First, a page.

SMITH KENNETH RAY, was born September 13th, 1930 in Olney, Texas. Raised in Ft. Worth Ken resided in Dallas most of his life. Ken briefly attended SMU as quarterback, due to injury he took up the game of chess. His hobby soon became his profession and he founded Chess Digest, the world's largest chess book publisher and retailer. He went on to become an International Chess Master and won numerous domestic and international championships, including the U.S., British, and Mexico Opens. In 1972 he prepared Bobby Fischer for the World championship with IGM Spassky. He utilized his prodigious memory to play more than 25 simultaneous games while blindfolded, and to become the winner of multiple poker championships. In the early 80's he was ranked by Newsweek magazine as the World's 4th Best Amateur Poker Player. Ken will always be loved and survived by his parents, Mr. & Mrs. Ray F. Smith, brother Jerry Smith, his loving wife, Elaine, his previous wife Linda Griffin and their four children, Dr. Jane Witten, Robert Ray Smith, Lori Kay Weldon, Kenneth Bradley Smith, his three grandchildren, Will, Neal, and Amanda, furthermore, by his Stepchildren, Steve Salsbury, Theresa Walker, Lisa Foss, Melissa Marshall and their nine children. In life Ken was always a winner, famous for donning his top hat and tuxedo. Now is the time for us to tip our hats and say, 'What a Player' Visitation will take place at Sparkman/Hillcrest, Friday the 5th, from 6:00 p.m. to 8:00 p.m. Memorial services will be held Saturday 12:00 Noon at Sparkman /Hillcrest, Northwest Hwy Chapel, Interment, Hillcrest Memorial Park. Rev. John Delgado, Officiating, Pallbearers, Will Witten, Jim Griffin, Gary Walker, Edward Escobedo, Steve Foss. Sparkman/Hillcrest Funeral Home, Cemetery Mausoleum, 7405 W. Northwest Highway, Dallas 214-363-5401.
About Chess Digest, Inc.
Chess Digest began as a hobby business in 1962 in Dallas, Texas. Ken's primary business was S & S Utility Contracting Company, Inc., but chess was an avid vocation. Since chess books were not readily available in the United States unless imported from Europe, Ken saw a need and filled it by starting Chess Digest Magazine in his spare bedroom. Working nights and weekends using an old typewriter and a lot of paste, he produced his original magazine once a month. Now in 1997, Chess Digest, Inc. no longer publishes a magazine - Ken started writing books instead - and has since grown into a major chess book publisher and supplier with over 2,000 different chess titles from both the U.S. and Europe. Chess Digest, Inc. is still a family owned and operated business.
Ken "Top Hat" Smith (1930--1999 From Texas) is both a Chess Master (FIDE 2360) and a World Class Poker Player (3rd one year and 4th another year in the World Championship Of Poker). He believes, practices, and teaches that chess players versed in gambits can become outstanding poker players "Both are a calculated risk. As you play your gambit, you are projecting all the confidence in the world. You move all your poker chips to the middle of the table when you think you have the best hand." -Smith.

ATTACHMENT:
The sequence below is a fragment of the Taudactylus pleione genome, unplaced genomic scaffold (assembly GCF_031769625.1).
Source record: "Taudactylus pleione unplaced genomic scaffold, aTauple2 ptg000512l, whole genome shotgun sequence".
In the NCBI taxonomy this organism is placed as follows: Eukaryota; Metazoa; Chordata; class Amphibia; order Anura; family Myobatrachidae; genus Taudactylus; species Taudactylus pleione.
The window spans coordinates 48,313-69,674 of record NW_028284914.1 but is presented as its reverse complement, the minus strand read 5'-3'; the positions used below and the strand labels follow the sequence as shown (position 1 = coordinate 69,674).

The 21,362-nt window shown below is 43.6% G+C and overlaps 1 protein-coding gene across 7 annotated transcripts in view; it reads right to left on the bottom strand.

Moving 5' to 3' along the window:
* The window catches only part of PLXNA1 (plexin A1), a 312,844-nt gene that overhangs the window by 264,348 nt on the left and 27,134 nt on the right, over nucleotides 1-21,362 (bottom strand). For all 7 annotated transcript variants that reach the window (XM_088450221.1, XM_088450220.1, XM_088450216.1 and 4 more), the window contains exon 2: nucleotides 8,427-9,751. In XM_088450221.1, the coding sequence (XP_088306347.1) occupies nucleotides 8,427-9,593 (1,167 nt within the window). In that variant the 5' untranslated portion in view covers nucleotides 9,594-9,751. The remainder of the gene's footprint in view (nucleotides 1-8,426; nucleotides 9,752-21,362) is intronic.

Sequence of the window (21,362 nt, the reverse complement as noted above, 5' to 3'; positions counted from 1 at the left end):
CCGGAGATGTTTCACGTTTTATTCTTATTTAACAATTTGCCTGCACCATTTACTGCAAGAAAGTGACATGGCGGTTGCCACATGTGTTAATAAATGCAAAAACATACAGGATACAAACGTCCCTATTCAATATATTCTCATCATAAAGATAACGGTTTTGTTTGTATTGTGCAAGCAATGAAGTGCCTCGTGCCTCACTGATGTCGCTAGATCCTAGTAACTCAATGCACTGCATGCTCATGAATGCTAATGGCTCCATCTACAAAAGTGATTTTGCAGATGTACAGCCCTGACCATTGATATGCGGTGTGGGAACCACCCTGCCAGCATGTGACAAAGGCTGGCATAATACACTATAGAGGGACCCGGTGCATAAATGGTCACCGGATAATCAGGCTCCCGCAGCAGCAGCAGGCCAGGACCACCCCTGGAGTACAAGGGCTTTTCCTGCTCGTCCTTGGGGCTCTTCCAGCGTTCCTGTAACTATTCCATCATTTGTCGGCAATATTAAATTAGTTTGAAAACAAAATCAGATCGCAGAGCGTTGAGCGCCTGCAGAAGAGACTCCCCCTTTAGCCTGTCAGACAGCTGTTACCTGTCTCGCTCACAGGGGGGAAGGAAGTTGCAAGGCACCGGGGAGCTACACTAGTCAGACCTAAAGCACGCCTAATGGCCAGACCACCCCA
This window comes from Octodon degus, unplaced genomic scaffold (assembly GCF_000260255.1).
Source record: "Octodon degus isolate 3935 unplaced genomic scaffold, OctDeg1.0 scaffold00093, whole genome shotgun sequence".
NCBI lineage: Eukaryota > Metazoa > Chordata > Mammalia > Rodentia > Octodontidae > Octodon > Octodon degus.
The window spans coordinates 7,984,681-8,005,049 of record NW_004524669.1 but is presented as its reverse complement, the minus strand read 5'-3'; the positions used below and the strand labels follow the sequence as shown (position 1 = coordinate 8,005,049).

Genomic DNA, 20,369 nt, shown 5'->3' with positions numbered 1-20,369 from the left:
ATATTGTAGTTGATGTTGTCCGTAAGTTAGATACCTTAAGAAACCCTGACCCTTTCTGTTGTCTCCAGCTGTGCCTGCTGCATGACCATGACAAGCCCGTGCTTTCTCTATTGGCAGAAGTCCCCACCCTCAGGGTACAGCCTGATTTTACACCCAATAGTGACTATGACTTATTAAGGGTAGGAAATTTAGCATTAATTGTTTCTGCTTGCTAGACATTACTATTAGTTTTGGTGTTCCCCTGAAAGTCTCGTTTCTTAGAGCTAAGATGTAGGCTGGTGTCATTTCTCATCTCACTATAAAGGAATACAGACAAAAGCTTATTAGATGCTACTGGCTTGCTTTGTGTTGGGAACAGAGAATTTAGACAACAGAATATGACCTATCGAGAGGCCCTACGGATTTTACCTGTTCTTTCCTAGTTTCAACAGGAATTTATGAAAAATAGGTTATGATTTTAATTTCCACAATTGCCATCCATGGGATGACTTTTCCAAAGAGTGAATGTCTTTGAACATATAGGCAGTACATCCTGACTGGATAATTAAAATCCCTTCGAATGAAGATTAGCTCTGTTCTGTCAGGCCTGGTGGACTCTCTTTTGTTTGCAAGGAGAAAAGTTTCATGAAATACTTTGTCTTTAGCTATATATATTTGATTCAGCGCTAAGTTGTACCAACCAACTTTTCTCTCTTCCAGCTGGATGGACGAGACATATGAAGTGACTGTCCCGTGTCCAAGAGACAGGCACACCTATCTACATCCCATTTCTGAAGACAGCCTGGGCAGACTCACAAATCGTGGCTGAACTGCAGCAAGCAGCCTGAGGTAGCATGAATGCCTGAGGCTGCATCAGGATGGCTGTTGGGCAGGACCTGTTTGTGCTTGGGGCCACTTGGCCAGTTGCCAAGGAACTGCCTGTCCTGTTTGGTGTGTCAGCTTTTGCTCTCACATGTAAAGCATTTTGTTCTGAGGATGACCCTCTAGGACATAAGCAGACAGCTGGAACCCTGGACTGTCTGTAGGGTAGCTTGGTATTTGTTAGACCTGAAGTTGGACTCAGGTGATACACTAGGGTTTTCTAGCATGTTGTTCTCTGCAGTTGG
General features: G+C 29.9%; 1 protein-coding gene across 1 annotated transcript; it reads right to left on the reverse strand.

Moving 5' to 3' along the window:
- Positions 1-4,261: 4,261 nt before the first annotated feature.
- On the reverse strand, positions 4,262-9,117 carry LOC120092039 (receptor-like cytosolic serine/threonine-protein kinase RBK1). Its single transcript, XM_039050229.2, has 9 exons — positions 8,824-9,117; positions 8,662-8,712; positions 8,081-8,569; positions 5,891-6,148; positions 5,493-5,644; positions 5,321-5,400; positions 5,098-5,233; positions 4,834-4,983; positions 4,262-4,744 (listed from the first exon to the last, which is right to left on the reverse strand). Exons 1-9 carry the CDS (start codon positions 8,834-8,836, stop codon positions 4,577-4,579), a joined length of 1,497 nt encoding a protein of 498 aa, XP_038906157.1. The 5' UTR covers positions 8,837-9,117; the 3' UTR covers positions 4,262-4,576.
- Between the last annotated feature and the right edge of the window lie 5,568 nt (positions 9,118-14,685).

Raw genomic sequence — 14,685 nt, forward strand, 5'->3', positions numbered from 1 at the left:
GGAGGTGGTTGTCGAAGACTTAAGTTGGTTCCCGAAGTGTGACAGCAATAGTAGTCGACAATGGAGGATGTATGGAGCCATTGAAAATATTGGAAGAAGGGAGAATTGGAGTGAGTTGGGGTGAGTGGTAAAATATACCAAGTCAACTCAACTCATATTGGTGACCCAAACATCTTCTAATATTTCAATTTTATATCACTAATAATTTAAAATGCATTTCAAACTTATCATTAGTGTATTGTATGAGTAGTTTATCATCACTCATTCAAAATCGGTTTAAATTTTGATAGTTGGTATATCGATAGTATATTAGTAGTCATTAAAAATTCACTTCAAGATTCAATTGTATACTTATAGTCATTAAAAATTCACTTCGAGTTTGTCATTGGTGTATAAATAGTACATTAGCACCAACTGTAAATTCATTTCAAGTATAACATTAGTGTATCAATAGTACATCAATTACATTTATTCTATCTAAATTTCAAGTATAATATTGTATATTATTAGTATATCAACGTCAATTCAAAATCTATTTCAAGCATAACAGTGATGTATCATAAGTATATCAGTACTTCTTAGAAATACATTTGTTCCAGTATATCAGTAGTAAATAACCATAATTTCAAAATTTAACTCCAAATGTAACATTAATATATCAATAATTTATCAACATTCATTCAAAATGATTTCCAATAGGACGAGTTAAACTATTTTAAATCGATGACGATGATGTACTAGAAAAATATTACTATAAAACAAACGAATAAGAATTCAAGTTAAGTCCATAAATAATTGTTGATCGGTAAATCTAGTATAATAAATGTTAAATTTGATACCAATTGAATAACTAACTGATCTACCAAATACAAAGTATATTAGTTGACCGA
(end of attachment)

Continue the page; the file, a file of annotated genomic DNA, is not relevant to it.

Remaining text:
In chess, a gambit player for 33 years, Ken Smith has written nine books and 49 articles on the Smith-Morra Gambit 1 e4, c5 2 d4, cxd 3 c3. The gambit now bares half its name from Ken Smith, Texas and Pierre Morra, France (deceased). Smith is one of the few that Bobby Fischer signed a contract with:
February 24, 1970
I appoint Ken Smith, Editor of Chess Digest Magazine, to help with tournament and match preparation - Bobby Fischer International Grandmaster
Ken has won over 200 chess tournaments including 8 times Texas Champion, 7 times Southwest Champion, 1 time British Major Open, 1 time Championship of Mexico and 4 times Southern Open Champion.
In poker Ken Smith has won in Las Vegas the "Stairway to the Stars" tournament, Amarillo Slim's "Omaha" tournament, Amarillo Slim's "Eight or Better High-Low Split" tournament, and came in second in the "Low-Ball Draw" tournament sponsored by Amarillo Slim. These are in addition to his 2nd and 3rd place finishes in the Poker World Championship.
Excerpts from Championship No-Limit and Pot-Limit Hold'em by T.J. Cloutier with Tom McElvoy :
"I was playing with the great players in these days... ...guys like Bob Hooks, Kenny (Ken) Smith, Dicky Carson, Bill Bond and Bill Smith".
"Kenny (Ken Smith of Chess Digest, Inc., Dallas, TX) was a big chess player in Texas and he just loved to play poker... ...played poker for years. He always wore a silk top hat that was supposed to have been from the theater where Abraham Lincoln was assassinated; he had certification on it, too. Kenny would wear that hat in all the big tournaments, and everytime he won a pot he would stand up on the table and yell, `What a player!, And that's how he got his nickname.
“We were playing in a hand at the Am Vet one time when Bob Hooks limped in and Ken Smith raised the pot up a pretty good amount of money. It came back to Hooks and he moved in his whole stack with two kings. Ken put the stall on Hooks for about three minutes . . . he didn't look like was ever going to act on his hand. So Hooks looks over and grabs Ken's cards out of his hand and sees two aces in his hand . . . and he moved Ken’s chips into the pot himself! So Ken never had to put his own money in – Hooks put it in for him. I’ll bet that was the only time that Hooks ever lost a hand when he put the money in for both players.”
Championship No-Limit and Pot-Limit Hold’em available from Cardsmith Publishing, 4535 W. Sahara #105, Las Vegas, NV 89102.
Ken's Improving Your Chess course. Return to Index Last Updated: 02/14/99. You can email general questions to: firstname.lastname@example.org. Please send any comments regarding this site to RCKlenk. Copyright © by Chess Digest, Inc. 1997-1999. All Rights Reserved.
Ken Smith (1930-1999) Texas chess legend Kenneth Ray Smith, 68, died Feb. 4 after a protracted kidney ailment. In 1962 he founded a highly successful mail order business, Chess Digest, which became a model for other chess businesses. With an inside track on the world's opening theory, he was tapped as Bobby Fischer's theoretical supplier during the 1972 world championship match. Later that year he was the sole Texas competitor in Church's International Tournament in San Antonio. From 1951 to 1983 he won the Texas state championship and the Southwest Open each ten times. An inveterate gamesman, he was often seen at the poker table wearing a stovepipe hat and tux. As an expert on high-stakes poker competition he was once interviewed by Ted Koppel on Nightline. Ken may be best remembered in the chess world for popularizing the Morra Gambit in the Sicilian (1.e4 c5 2.d4 cxd4 3.c3), which is now known as the Smith-Morra Gambit. Obituary: http://classifieds.dallasnews.com/6_friday/A01.html